Wake Forest Baptist Health Winston-Salem, NC, United States
Ted G. Xiao, MD, MS, Richard Evans, MD, Jared Rejeski, MD Wake Forest Baptist Health, Winston-Salem, NC
Introduction: Bezoars are most frequently encountered within the upper gastrointestinal tract and endoscopic therapy is established as a potential non-invasive intervention. Bezoars distal to the stomach are typically asymptomatic and able to pass without incident, making it a rare cause of small bowel obstruction (SBO); however, a prior intestinal surgery significantly increases the risk of bezoar-induced SBO. Endoscopic therapy for distal bezoar-induced obstruction is not well defined; this case discusses colonoscopic decompression for a bezoar-induced SBO.
Case Description/Methods: An 80-year-old female with a history of cor pulmonale and a prior right-hemicolectomy presented with progressive nausea, vomiting, dyspnea, and abdominal pain that worsened over a 24 hour period. On arrival, she was hypotensive, had dry oral mucosa, and diminished breath sounds bilaterally. Her abdomen was soft but diffusely tender with hypoactive bowel sounds. CT scan showed possible high-grade SBO versus large bowel obstruction near her ileocolic anastomosis. The patient initially improved with non-operative management, but bowel function did not return, which ultimately required endoscopic investigation. The colonoscopy was able to visualize friable mucosa and subtle luminal narrowing (~15mm) at the ileocolic anastomosis. A large obstructing bezoar was present at the neo-terminal ileum. Prolonged efforts to disimpact the bezoar fragmented the obstruction but failed to dislodge it. Following the colonoscopy, the patient had multiple bowel movements and tolerated oral intake. Post-procedural imaging showed an improving luminal gas pattern. With conservative management, her symptoms improved and she was discharged home.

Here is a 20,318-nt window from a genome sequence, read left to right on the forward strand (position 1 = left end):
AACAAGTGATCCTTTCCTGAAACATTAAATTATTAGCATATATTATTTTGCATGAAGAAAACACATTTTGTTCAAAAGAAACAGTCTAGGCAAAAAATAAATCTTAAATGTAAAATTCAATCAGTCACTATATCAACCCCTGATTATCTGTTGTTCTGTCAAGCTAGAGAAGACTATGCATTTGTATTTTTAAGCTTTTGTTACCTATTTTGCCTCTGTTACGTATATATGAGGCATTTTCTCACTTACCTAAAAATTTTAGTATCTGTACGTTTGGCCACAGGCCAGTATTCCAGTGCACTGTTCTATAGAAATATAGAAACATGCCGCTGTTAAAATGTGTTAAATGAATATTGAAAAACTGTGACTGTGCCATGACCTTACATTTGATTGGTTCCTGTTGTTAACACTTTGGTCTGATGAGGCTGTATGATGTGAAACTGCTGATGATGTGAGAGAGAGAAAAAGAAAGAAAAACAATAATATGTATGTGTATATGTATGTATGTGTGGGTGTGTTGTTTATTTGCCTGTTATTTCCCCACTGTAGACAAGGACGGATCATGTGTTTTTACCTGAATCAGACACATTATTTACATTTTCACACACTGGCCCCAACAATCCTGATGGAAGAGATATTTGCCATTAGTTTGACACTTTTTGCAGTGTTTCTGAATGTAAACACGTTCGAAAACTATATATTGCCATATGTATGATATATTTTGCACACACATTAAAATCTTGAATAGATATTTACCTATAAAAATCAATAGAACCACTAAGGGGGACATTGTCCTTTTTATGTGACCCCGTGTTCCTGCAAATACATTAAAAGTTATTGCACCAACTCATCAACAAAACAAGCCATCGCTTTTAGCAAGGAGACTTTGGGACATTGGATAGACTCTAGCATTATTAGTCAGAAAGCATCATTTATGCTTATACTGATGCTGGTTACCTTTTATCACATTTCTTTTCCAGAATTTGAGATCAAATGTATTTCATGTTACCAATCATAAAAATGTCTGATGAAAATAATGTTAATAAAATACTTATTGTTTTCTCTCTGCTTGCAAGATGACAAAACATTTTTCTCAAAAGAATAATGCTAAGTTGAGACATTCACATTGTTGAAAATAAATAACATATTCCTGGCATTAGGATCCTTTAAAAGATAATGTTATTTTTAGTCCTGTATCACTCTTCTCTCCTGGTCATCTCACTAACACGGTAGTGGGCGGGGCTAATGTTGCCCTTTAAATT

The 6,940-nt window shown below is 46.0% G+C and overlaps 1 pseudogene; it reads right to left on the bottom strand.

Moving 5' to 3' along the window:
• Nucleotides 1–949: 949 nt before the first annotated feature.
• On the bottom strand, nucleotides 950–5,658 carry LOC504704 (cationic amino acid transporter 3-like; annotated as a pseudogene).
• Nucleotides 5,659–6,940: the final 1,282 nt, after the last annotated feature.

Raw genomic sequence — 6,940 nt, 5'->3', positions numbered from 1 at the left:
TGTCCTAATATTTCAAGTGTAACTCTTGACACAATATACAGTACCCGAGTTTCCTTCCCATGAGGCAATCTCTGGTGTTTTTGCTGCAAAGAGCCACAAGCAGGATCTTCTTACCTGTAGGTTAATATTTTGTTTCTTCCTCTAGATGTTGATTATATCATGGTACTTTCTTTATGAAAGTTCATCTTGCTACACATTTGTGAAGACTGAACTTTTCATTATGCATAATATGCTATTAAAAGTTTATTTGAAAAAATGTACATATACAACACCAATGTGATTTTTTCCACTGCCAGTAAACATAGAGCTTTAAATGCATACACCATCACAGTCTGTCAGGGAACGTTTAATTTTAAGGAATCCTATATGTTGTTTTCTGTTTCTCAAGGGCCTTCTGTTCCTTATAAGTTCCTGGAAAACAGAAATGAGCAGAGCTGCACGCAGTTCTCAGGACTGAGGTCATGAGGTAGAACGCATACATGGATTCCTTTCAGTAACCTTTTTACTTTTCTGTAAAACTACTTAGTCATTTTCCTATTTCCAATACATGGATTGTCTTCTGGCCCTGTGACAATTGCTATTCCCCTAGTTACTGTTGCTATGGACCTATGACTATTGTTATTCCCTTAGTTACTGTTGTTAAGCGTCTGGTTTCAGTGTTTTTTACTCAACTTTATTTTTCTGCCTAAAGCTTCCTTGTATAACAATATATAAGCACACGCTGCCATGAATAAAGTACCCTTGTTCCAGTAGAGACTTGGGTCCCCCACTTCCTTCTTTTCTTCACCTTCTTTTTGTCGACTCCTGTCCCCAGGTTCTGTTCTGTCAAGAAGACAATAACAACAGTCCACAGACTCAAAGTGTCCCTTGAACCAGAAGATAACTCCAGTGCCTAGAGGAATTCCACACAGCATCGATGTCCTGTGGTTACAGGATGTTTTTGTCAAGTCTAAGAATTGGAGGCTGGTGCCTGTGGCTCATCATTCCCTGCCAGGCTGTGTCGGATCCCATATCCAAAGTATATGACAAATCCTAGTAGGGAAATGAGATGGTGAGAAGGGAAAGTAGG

Discussion: This case represents a patient with high surgical risk who developed a distal intestinal bezoar that was decompressed through colonoscopic intervention, thus avoiding operative management. Conventional treatment with surgical removal was not recommended in this case due to frailty, cardiovascular comorbidities, and respiratory compromise. To our knowledge, this is the first described colonoscopic decompression of a bezoar-induced SBO. An endoscopic approach to bezoar-induced SBO is less invasive and an intriguing option for a targeted population. We conclude that proper technique, bezoar composition, and shared decision-making are important factors contributing to success in endoscopic management of bezoar-induced SBO.
Disclosures: Ted Xiao indicated no relevant financial relationships. Richard Evans indicated no relevant financial relationships. Jared Rejeski indicated no relevant financial relationships.
Ted G. Xiao, MD, MS, Richard Evans, MD, Jared Rejeski, MD. P2535 - Colonoscopic Decompression of a Bezoar-Induced Small Bowel Obstruction, ACG 2021 Annual Scientific Meeting Abstracts. Las Vegas, Nevada: American College of Gastroenterology.